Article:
PHOENIX (AP) -- A dust storm that moved through central Arizona temporarily shut down air traffic at Phoenix Sky Harbor International Airport Thursday night; hundreds of people were still without electricity Friday morning.
Officials said planes were not allowed to land or take off until the weather improved. The closure lasted about 20 minutes. Air traffic has since returned to normal; no delays were being reported Friday morning, some 12 hours after the fast-moving storm rolled through.
The massive wall of dust blew through the Phoenix area about 6 p.m. Thursday, dramatically reducing visibility and enveloping residents in an eerie rust-colored glow. In some parts of the Valley, visibility was cut down to less than 1/4 of a mile.
The wall of dust was about 1,000 feet high and traveled about 50 miles before the storm blew itself out.
Before smacking Phoenix, the storm rolled through Eloy, Casa Grande, San Tan Valley and Queen Creek. The National Weather Service confirmed mircobursts in San Tan Valley and Peoria/Sun City. There is massive damage in Eloy, but the NWS has not yet confirmed if a mircoburst is to blame.
In Sun City, a wind gust resulting from a microburst was clocked at 71 mph. In San Tan Valley, gusts were estimated at 55 to 65 mph.
It's the fourth major dust storm that has hit the Phoenix metropolitan area since July 5. That's double the amount that we typically see.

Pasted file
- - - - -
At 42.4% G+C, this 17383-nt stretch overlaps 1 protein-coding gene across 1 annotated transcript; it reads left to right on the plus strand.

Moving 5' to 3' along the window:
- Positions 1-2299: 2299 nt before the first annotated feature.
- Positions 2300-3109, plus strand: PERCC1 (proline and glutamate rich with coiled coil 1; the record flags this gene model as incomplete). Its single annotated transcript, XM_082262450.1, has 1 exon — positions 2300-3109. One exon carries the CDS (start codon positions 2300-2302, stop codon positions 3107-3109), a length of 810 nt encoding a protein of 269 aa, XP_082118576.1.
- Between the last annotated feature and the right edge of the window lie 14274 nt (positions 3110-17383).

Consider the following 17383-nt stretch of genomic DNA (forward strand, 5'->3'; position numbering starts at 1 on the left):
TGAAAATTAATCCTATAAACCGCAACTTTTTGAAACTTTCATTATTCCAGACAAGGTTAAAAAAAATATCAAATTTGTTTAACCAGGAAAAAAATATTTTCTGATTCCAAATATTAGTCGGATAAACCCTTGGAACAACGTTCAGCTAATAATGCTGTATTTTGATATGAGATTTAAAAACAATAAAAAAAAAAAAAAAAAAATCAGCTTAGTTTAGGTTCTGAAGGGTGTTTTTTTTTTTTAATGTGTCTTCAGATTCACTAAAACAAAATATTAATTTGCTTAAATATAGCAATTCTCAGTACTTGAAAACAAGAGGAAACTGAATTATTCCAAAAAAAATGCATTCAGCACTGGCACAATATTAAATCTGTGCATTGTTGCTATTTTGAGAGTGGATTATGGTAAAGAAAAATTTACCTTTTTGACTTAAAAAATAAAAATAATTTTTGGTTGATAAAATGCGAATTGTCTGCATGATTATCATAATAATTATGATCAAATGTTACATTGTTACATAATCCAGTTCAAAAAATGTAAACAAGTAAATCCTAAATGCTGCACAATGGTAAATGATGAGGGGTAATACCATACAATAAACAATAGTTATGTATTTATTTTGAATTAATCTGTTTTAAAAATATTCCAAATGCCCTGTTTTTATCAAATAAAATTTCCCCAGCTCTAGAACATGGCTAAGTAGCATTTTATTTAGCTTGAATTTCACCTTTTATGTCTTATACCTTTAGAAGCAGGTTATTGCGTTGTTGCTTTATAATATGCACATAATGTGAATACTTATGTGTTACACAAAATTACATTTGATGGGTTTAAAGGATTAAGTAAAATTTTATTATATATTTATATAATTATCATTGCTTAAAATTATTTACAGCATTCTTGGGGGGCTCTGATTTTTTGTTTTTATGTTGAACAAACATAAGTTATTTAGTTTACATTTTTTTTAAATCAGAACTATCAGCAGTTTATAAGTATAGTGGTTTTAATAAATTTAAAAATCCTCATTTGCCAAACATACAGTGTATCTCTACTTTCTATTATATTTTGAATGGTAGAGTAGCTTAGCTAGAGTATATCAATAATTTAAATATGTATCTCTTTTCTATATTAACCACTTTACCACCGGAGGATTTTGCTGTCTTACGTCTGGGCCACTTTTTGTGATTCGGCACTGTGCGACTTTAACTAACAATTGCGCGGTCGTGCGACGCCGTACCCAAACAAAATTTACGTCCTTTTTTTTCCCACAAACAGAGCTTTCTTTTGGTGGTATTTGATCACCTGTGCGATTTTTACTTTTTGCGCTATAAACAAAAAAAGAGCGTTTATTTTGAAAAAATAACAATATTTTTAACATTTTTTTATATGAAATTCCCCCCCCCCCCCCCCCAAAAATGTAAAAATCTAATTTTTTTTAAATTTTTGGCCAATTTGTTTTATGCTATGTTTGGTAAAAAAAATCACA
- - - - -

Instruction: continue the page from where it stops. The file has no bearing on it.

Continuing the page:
Unlike some of the previous storms, this one did bring some rain to the Valley. Sun City got about 0.86 inch of rain. Cave Creek saw 0.75 inch. Those numbers dropped significantly closer to Phoenix. Scottsdale, for example, saw a total of 0.28 inch of rain.
Some residents said this storm felt like the strongest one so far this monsoon.
"It was more like a tornado," said Janet Lynn Schultz whose home was damaged. "All of the patio was upside down and things were just flying."
Salt River Project officials said an estimated 3,500 customers were without electricity late Thursday afternoon. Most of the power outages were in the Queen Creek area southeast of Phoenix.
SRP said most of those people are back up and running.
Some 1,600 APS customers in Eloy were not as lucky. They were still without power Friday morning after the storms damaged between 25 and 30 power poles there. APS was working to bring those customers back on line and expected to have power to everybody by Friday afternoon.
Officials in Pinal County said high winds downed power lines south of the town of Arizona City and west of Interstate 10.
After Thursday's record-setting 112 degrees, Friday looks to be a partly sunny day in the Valley with a high of just 105 degrees and a slight chance of more rain in the evening hours.